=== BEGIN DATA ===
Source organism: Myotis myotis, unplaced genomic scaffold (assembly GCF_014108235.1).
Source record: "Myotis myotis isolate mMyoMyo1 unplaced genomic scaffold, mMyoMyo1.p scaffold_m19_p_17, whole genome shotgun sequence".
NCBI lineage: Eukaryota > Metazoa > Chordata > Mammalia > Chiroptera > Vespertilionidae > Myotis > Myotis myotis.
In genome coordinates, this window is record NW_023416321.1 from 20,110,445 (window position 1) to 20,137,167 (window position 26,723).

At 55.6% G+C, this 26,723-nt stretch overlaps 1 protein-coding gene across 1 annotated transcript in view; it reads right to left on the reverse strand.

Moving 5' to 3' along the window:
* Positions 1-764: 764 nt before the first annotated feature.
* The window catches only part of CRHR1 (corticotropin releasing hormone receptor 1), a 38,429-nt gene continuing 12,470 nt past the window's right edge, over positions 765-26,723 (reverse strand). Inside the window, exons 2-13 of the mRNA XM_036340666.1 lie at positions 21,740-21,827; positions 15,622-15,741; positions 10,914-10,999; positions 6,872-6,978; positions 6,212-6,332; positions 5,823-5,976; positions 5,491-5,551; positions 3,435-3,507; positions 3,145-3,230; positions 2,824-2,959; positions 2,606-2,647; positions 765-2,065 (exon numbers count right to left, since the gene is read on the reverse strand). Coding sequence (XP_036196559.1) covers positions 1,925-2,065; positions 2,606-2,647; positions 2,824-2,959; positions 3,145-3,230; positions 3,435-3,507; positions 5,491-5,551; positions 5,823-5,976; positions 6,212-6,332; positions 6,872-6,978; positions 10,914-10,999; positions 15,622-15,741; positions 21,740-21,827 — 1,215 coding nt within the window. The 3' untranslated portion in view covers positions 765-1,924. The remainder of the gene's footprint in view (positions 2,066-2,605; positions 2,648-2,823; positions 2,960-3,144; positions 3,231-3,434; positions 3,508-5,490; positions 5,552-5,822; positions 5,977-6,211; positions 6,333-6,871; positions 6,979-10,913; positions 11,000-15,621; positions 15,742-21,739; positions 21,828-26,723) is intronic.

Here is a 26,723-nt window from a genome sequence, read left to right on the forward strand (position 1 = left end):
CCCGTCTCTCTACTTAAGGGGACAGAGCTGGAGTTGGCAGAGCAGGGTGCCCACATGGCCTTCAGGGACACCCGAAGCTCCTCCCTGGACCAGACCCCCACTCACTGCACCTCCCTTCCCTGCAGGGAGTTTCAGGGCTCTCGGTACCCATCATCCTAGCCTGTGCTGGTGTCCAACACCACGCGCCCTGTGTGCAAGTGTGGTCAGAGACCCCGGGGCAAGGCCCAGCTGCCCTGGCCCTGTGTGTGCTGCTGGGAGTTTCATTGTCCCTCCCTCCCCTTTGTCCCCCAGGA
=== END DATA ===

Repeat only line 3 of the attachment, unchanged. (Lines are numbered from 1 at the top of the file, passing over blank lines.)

NCBI lineage: Eukaryota > Metazoa > Chordata > Mammalia > Chiroptera > Vespertilionidae > Myotis > Myotis myotis.